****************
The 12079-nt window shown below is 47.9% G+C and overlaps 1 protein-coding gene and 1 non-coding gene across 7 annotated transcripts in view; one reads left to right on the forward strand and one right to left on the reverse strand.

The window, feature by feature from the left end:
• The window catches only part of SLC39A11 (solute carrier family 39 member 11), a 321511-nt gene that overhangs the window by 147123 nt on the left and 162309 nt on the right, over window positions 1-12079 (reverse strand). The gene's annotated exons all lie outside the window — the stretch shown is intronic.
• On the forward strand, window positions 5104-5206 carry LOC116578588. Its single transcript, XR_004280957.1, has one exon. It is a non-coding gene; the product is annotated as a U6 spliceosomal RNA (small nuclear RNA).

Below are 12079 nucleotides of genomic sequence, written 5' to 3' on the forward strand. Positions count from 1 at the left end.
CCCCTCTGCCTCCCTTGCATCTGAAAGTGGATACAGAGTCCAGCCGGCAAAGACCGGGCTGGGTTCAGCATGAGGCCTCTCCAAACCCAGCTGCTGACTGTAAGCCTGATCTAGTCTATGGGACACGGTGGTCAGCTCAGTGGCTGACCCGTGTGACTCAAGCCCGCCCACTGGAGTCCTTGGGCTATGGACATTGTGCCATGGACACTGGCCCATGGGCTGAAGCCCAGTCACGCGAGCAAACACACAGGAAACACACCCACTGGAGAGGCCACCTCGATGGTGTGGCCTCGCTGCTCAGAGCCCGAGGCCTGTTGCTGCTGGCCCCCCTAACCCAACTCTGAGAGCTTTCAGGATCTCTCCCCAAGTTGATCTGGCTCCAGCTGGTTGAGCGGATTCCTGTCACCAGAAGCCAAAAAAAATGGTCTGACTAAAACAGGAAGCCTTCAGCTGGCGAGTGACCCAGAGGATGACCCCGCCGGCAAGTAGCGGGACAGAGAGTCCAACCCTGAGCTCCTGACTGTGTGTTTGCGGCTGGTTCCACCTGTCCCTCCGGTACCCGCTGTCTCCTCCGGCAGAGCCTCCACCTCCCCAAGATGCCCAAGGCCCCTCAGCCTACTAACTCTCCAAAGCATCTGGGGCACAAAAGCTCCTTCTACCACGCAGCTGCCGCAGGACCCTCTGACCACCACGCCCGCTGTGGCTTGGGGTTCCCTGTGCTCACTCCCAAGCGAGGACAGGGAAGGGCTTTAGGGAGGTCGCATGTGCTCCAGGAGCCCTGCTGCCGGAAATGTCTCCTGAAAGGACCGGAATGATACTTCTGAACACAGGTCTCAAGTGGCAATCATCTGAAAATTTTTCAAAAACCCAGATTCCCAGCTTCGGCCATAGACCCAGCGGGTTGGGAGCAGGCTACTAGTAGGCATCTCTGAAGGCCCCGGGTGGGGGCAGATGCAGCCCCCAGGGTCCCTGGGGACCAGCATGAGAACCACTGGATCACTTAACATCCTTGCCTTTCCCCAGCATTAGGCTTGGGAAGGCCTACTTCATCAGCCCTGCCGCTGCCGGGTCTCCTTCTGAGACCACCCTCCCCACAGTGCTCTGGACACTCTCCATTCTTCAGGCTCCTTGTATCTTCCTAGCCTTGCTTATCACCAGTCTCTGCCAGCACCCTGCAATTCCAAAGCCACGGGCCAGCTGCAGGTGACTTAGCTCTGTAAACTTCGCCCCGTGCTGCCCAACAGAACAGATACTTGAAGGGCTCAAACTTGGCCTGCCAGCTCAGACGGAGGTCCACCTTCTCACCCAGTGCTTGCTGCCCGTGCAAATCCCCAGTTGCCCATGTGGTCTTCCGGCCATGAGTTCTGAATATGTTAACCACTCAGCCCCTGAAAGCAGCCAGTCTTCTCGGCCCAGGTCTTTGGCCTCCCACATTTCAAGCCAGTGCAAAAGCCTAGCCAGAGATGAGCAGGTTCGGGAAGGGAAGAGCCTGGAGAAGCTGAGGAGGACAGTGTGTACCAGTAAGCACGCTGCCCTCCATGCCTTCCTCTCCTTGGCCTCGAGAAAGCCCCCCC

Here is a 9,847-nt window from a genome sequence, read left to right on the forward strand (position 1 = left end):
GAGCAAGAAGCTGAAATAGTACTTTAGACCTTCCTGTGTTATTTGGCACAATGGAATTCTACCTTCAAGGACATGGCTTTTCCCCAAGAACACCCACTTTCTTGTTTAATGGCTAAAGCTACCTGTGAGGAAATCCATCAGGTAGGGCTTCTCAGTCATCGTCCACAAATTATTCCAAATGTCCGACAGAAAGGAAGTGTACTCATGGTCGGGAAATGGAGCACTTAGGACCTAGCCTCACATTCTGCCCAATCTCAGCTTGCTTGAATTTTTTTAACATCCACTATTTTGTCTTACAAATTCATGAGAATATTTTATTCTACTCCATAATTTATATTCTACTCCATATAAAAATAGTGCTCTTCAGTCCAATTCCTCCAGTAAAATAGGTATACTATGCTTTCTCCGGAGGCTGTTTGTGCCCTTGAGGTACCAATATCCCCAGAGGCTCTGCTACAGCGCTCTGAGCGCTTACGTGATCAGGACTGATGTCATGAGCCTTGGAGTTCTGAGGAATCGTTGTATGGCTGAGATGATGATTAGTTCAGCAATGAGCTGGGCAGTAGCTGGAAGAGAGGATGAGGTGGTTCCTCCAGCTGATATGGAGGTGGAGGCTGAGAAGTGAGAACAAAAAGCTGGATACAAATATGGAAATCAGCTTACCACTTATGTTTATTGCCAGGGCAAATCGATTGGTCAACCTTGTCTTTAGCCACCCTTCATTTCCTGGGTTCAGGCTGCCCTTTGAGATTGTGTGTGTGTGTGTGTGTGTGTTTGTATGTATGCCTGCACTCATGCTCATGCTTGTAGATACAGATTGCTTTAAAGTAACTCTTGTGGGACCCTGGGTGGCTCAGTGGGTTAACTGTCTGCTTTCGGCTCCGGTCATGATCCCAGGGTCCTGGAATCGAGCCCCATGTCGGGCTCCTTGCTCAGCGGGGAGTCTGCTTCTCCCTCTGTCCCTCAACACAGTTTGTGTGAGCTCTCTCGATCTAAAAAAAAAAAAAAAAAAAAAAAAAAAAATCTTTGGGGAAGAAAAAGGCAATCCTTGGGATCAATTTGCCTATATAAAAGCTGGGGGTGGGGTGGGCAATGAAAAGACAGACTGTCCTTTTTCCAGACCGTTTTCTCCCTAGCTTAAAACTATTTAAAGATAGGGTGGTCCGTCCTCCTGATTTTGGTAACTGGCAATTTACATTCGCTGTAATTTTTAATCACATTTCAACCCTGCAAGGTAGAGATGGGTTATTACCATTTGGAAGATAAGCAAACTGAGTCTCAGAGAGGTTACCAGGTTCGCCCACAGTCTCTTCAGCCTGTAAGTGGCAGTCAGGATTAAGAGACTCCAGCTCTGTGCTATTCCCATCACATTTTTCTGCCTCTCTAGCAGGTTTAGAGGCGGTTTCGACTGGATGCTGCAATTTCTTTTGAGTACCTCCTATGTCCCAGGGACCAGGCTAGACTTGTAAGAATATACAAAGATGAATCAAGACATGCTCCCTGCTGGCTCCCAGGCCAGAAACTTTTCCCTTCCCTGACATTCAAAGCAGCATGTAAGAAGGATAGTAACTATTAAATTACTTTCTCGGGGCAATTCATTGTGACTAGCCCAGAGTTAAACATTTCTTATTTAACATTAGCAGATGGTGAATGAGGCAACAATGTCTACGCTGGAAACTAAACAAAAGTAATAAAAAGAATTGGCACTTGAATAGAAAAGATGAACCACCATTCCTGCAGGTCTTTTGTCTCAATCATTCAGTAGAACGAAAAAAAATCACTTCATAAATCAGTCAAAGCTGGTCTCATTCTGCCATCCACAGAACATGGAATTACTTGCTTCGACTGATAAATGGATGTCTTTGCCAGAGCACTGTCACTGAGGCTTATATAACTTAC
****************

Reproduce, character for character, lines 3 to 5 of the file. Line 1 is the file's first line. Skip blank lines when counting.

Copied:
• The window catches only part of SLC39A11 (solute carrier family 39 member 11), a 321511-nt gene that overhangs the window by 147123 nt on the left and 162309 nt on the right, over window positions 1-12079 (reverse strand). The gene's annotated exons all lie outside the window — the stretch shown is intronic.
• On the forward strand, window positions 5104-5206 carry LOC116578588. Its single transcript, XR_004280957.1, has one exon. It is a non-coding gene; the product is annotated as a U6 spliceosomal RNA (small nuclear RNA).

Below are 12079 nucleotides of genomic sequence, written 5' to 3' on the forward strand. Positions count from 1 at the left end.